Reference > Anatomy of the Human Body > Page 1269
Henry Gray (1825–1861).  Anatomy of the Human Body.  1918.
4. The Ductless Glands
  There are certain organs which are very similar to secreting glands, but differ from them in one essential particular, viz., they do not possess any ducts by which their secretion is discharged. These organs are known as ductless glands. They are capable of internal secretion—that is to say, of forming, from materials brought to them in the blood, substances which have a certain influence upon the nutritive and other changes going on in the body. This secretion is carried into the blood stream, either directly by the veins or indirectly through the medium of the lymphatics.
  These glands include the thyroid, the parathyroids and the thymus; the pituitary body and the pineal body; the chromaphil and cortical systems to which belong the suprarenals, the paraganglia and aortic glands, the glomus caroticum and perhaps the glomus coccygeum. The spleen is usually included in this list and sometimes the lymph and hemolymph nodes described with the lymphatic system. Other glands as the liver, pancreas and sexual glands give off internal secretions, as do the gastric and intestinal mucous membranes.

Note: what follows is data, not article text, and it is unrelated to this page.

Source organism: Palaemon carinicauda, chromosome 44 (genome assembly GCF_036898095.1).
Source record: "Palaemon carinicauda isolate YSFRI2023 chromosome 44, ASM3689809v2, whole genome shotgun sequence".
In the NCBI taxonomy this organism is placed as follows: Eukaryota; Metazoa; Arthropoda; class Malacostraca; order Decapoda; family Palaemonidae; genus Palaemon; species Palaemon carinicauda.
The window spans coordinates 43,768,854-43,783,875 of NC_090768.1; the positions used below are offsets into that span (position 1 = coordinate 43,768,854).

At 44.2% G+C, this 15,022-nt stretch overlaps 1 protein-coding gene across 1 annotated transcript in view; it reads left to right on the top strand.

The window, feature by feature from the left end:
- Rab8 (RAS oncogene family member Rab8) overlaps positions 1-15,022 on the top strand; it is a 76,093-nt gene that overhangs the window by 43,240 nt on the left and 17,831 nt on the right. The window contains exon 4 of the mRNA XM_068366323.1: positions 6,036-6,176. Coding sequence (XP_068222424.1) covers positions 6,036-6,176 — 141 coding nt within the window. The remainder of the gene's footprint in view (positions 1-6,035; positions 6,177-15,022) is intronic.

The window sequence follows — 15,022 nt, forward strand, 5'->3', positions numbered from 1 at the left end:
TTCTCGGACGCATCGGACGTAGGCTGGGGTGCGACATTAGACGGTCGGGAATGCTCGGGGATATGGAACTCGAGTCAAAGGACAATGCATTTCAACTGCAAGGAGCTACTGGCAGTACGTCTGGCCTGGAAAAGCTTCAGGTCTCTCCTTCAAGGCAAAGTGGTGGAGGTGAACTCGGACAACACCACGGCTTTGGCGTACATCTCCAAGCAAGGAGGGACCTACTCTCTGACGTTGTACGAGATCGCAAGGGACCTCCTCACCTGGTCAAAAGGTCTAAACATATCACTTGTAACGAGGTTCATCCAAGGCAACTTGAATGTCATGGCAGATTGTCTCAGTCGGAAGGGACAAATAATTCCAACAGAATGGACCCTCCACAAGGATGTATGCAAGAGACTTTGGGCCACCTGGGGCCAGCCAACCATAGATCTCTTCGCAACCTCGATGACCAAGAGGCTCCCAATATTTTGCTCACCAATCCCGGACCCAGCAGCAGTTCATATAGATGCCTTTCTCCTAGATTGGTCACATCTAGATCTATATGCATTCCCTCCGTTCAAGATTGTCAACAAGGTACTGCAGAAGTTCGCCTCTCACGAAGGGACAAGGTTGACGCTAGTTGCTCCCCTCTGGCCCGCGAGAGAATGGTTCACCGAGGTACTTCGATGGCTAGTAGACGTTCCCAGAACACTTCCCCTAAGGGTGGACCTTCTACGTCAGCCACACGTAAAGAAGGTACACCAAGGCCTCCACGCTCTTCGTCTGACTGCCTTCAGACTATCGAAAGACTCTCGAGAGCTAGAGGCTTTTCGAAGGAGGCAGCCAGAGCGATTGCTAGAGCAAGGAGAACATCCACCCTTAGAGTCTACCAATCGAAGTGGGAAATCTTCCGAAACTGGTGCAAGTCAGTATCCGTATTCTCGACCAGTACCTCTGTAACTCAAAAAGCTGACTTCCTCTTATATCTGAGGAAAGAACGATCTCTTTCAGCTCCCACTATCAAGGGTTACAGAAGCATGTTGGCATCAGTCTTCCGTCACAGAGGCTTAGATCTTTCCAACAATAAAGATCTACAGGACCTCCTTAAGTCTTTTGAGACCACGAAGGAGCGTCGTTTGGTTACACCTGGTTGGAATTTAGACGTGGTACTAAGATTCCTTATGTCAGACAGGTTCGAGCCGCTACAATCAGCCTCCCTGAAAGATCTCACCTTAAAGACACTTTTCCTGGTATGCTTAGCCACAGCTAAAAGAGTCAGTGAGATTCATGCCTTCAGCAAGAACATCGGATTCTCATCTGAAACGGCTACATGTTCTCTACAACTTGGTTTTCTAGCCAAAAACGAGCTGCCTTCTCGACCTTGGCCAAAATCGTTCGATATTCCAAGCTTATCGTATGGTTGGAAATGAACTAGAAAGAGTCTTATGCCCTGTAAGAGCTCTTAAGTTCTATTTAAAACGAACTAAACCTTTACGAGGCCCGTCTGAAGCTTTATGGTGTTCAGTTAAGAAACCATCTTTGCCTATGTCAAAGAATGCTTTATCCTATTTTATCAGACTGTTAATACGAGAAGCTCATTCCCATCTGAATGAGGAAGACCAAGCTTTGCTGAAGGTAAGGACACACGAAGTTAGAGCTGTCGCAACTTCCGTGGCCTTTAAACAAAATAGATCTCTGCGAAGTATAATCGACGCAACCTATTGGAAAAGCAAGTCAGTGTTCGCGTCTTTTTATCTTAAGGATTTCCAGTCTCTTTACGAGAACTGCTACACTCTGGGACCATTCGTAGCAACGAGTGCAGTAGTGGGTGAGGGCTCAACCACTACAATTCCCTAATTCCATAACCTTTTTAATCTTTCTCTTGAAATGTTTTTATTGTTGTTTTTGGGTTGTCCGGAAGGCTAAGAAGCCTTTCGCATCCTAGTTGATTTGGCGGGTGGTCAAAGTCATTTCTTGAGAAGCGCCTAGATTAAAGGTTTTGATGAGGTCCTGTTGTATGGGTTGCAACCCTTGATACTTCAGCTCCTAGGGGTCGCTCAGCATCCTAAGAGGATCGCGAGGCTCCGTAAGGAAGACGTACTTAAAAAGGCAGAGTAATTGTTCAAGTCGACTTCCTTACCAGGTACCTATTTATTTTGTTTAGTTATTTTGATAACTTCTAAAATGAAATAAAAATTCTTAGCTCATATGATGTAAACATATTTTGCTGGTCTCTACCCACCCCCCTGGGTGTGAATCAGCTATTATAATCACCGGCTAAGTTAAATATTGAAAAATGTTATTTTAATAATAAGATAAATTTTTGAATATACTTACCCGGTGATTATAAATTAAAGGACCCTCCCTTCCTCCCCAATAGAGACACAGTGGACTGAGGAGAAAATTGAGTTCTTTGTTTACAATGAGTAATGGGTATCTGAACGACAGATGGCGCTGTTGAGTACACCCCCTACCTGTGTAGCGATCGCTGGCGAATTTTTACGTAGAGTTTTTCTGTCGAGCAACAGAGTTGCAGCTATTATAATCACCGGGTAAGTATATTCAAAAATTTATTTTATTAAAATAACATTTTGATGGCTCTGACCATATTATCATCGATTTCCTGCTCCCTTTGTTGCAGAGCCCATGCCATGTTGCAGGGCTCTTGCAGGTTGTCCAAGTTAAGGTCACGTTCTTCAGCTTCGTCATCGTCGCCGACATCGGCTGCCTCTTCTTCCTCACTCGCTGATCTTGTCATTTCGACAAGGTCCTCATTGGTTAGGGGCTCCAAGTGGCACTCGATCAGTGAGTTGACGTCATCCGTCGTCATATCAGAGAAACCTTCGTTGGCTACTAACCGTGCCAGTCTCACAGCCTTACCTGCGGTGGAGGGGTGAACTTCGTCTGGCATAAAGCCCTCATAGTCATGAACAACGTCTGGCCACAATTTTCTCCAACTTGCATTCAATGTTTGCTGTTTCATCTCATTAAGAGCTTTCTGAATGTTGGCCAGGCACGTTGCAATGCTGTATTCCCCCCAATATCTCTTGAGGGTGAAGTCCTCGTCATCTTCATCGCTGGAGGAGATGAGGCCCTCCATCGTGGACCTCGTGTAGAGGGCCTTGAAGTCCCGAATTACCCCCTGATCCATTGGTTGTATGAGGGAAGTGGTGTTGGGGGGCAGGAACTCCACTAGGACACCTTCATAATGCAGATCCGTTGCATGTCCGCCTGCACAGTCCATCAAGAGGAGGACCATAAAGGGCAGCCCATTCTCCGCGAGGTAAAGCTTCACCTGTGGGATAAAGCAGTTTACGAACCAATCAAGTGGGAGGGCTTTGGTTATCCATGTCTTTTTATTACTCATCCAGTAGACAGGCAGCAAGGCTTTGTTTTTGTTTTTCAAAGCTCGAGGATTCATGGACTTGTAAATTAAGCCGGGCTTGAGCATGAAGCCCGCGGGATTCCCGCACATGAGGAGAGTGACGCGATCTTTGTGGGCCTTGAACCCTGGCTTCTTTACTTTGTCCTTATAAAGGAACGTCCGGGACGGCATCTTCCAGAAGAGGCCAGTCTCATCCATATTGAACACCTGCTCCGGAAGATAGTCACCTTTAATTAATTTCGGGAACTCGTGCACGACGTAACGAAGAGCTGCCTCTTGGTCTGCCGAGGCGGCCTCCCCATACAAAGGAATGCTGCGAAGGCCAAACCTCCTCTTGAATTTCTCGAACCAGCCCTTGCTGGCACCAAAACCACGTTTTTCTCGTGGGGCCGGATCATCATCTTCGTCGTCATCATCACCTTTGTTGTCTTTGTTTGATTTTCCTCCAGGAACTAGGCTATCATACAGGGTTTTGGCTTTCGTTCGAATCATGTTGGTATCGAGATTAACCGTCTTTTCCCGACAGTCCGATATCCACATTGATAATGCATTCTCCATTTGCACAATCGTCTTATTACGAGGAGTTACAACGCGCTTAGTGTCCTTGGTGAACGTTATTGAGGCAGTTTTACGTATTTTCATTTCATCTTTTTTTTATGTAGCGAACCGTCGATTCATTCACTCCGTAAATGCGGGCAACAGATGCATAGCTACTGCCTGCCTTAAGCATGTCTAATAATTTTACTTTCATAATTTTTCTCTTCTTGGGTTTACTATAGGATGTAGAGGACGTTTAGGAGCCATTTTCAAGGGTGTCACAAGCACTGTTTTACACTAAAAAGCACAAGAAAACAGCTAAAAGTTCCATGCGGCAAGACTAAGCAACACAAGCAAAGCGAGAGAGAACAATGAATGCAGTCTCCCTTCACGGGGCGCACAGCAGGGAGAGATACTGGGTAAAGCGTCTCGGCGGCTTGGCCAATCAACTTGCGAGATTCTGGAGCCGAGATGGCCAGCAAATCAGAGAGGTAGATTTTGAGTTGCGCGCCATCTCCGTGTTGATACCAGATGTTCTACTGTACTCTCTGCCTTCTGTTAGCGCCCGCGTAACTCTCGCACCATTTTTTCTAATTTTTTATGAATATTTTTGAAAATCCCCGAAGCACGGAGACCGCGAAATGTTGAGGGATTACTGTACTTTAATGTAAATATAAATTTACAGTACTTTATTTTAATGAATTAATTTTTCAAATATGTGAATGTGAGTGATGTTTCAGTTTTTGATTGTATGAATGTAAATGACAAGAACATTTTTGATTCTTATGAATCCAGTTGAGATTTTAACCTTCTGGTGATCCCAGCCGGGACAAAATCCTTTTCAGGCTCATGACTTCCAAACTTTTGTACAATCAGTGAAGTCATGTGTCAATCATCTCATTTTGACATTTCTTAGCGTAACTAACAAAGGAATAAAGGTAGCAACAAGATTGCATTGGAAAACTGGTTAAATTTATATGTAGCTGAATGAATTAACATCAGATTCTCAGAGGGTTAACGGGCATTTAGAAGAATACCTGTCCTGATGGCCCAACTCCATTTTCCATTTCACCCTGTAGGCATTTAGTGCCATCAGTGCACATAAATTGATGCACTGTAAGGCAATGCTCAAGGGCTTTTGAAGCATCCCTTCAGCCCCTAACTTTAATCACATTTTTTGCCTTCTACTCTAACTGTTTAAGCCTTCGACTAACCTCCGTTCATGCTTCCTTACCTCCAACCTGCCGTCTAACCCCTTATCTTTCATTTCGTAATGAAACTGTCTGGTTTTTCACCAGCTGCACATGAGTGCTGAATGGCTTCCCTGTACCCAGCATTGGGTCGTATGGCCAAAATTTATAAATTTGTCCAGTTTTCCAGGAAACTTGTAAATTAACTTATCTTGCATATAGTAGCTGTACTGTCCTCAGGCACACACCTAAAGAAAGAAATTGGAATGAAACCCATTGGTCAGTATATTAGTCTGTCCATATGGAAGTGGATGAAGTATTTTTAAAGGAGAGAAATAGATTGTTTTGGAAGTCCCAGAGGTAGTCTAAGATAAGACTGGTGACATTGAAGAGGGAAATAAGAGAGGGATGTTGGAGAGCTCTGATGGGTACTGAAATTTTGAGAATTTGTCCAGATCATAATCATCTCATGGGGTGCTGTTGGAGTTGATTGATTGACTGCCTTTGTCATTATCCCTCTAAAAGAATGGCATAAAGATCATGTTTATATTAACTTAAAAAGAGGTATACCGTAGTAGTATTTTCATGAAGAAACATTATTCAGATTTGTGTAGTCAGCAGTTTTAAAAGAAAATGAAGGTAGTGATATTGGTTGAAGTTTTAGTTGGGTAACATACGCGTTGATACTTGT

FIG. 1174– The thyroid gland and its relations. (See enlarged image)

a. The Thyroid Gland (Glandula Thyreiodea; Thyroid Body) (Fig. 1174).—The thyroid gland is a highly vascular organ, situated at the front and sides of the neck; it consists of right and left lobes connected across the middle line by a narrow portion, the isthmus. Its weight is somewhat variable, but is usually about 30 grams. It is slightly heavier in the female, in whom it becomes enlarged during menstruation and pregnancy.
  The lobes (lobuli gl. thyreoideæ) are conical in shape, the apex of each being directed upward and lateralward as far as the junction of the middle with the lower


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